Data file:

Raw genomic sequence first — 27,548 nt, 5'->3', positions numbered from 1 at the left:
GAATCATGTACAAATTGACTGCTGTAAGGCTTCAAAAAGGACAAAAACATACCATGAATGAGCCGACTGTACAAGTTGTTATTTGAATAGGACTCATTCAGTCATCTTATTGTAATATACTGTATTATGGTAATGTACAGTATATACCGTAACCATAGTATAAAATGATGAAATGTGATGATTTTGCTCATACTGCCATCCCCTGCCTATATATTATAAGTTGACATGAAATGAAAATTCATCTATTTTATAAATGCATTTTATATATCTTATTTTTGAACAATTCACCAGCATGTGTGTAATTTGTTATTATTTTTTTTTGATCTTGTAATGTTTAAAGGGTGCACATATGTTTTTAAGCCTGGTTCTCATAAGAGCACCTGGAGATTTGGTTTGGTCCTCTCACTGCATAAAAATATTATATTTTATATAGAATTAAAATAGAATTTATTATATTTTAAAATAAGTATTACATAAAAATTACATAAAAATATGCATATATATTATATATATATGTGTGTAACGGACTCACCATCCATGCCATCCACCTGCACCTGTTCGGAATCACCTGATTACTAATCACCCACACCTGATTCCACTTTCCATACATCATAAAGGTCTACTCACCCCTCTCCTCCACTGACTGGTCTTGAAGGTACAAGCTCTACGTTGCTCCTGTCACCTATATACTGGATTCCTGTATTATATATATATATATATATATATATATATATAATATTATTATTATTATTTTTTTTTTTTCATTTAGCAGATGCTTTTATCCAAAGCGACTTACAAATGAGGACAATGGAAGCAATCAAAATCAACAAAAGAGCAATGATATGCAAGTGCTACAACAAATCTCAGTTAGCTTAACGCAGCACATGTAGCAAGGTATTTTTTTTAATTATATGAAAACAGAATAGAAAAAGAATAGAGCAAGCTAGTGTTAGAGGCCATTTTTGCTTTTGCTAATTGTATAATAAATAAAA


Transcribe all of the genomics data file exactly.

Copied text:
Raw genomic sequence first — 27,548 nt, 5'->3', positions numbered from 1 at the left:
GAATCATGTACAAATTGACTGCTGTAAGGCTTCAAAAAGGACAAAAACATACCATGAATGAGCCGACTGTACAAGTTGTTATTTGAATAGGACTCATTCAGTCATCTTATTGTAATATACTGTATTATGGTAATGTACAGTATATACCGTAACCATAGTATAAAATGATGAAATGTGATGATTTTGCTCATACTGCCATCCCCTGCCTATATATTATAAGTTGACATGAAATGAAAATTCATCTATTTTATAAATGCATTTTATATATCTTATTTTTGAACAATTCACCAGCATGTGTGTAATTTGTTATTATTTTTTTTTGATCTTGTAATGTTTAAAGGGTGCACATATGTTTTTAAGCCTGGTTCTCATAAGAGCACCTGGAGATTTGGTTTGGTCCTCTCACTGCATAAAAATATTATATTTTATATAGAATTAAAATAGAATTTATTATATTTTAAAATAAGTATTACATAAAAATTACATAAAAATATGCATATATATTATATATATATGTGTGTAACGGACTCACCATCCATGCCATCCACCTGCACCTGTTCGGAATCACCTGATTACTAATCACCCACACCTGATTCCACTTTCCATACATCATAAAGGTCTACTCACCCCTCTCCTCCACTGACTGGTCTTGAAGGTACAAGCTCTACGTTGCTCCTGTCACCTATATACTGGATTCCTGTATTATATATATATATATATATATATATATATATAATATTATTATTATTATTTTTTTTTTTTCATTTAGCAGATGCTTTTATCCAAAGCGACTTACAAATGAGGACAATGGAAGCAATCAAAATCAACAAAAGAGCAATGATATGCAAGTGCTACAACAAATCTCAGTTAGCTTAACGCAGCACATGTAGCAAGGTATTTTTTTTAATTATATGAAAACAGAATAGAAAAAGAATAGAGCAAGCTAGTGTTAGAGGCCATTTTTGCTTTTGCTAATTGTATAATAAATAAAA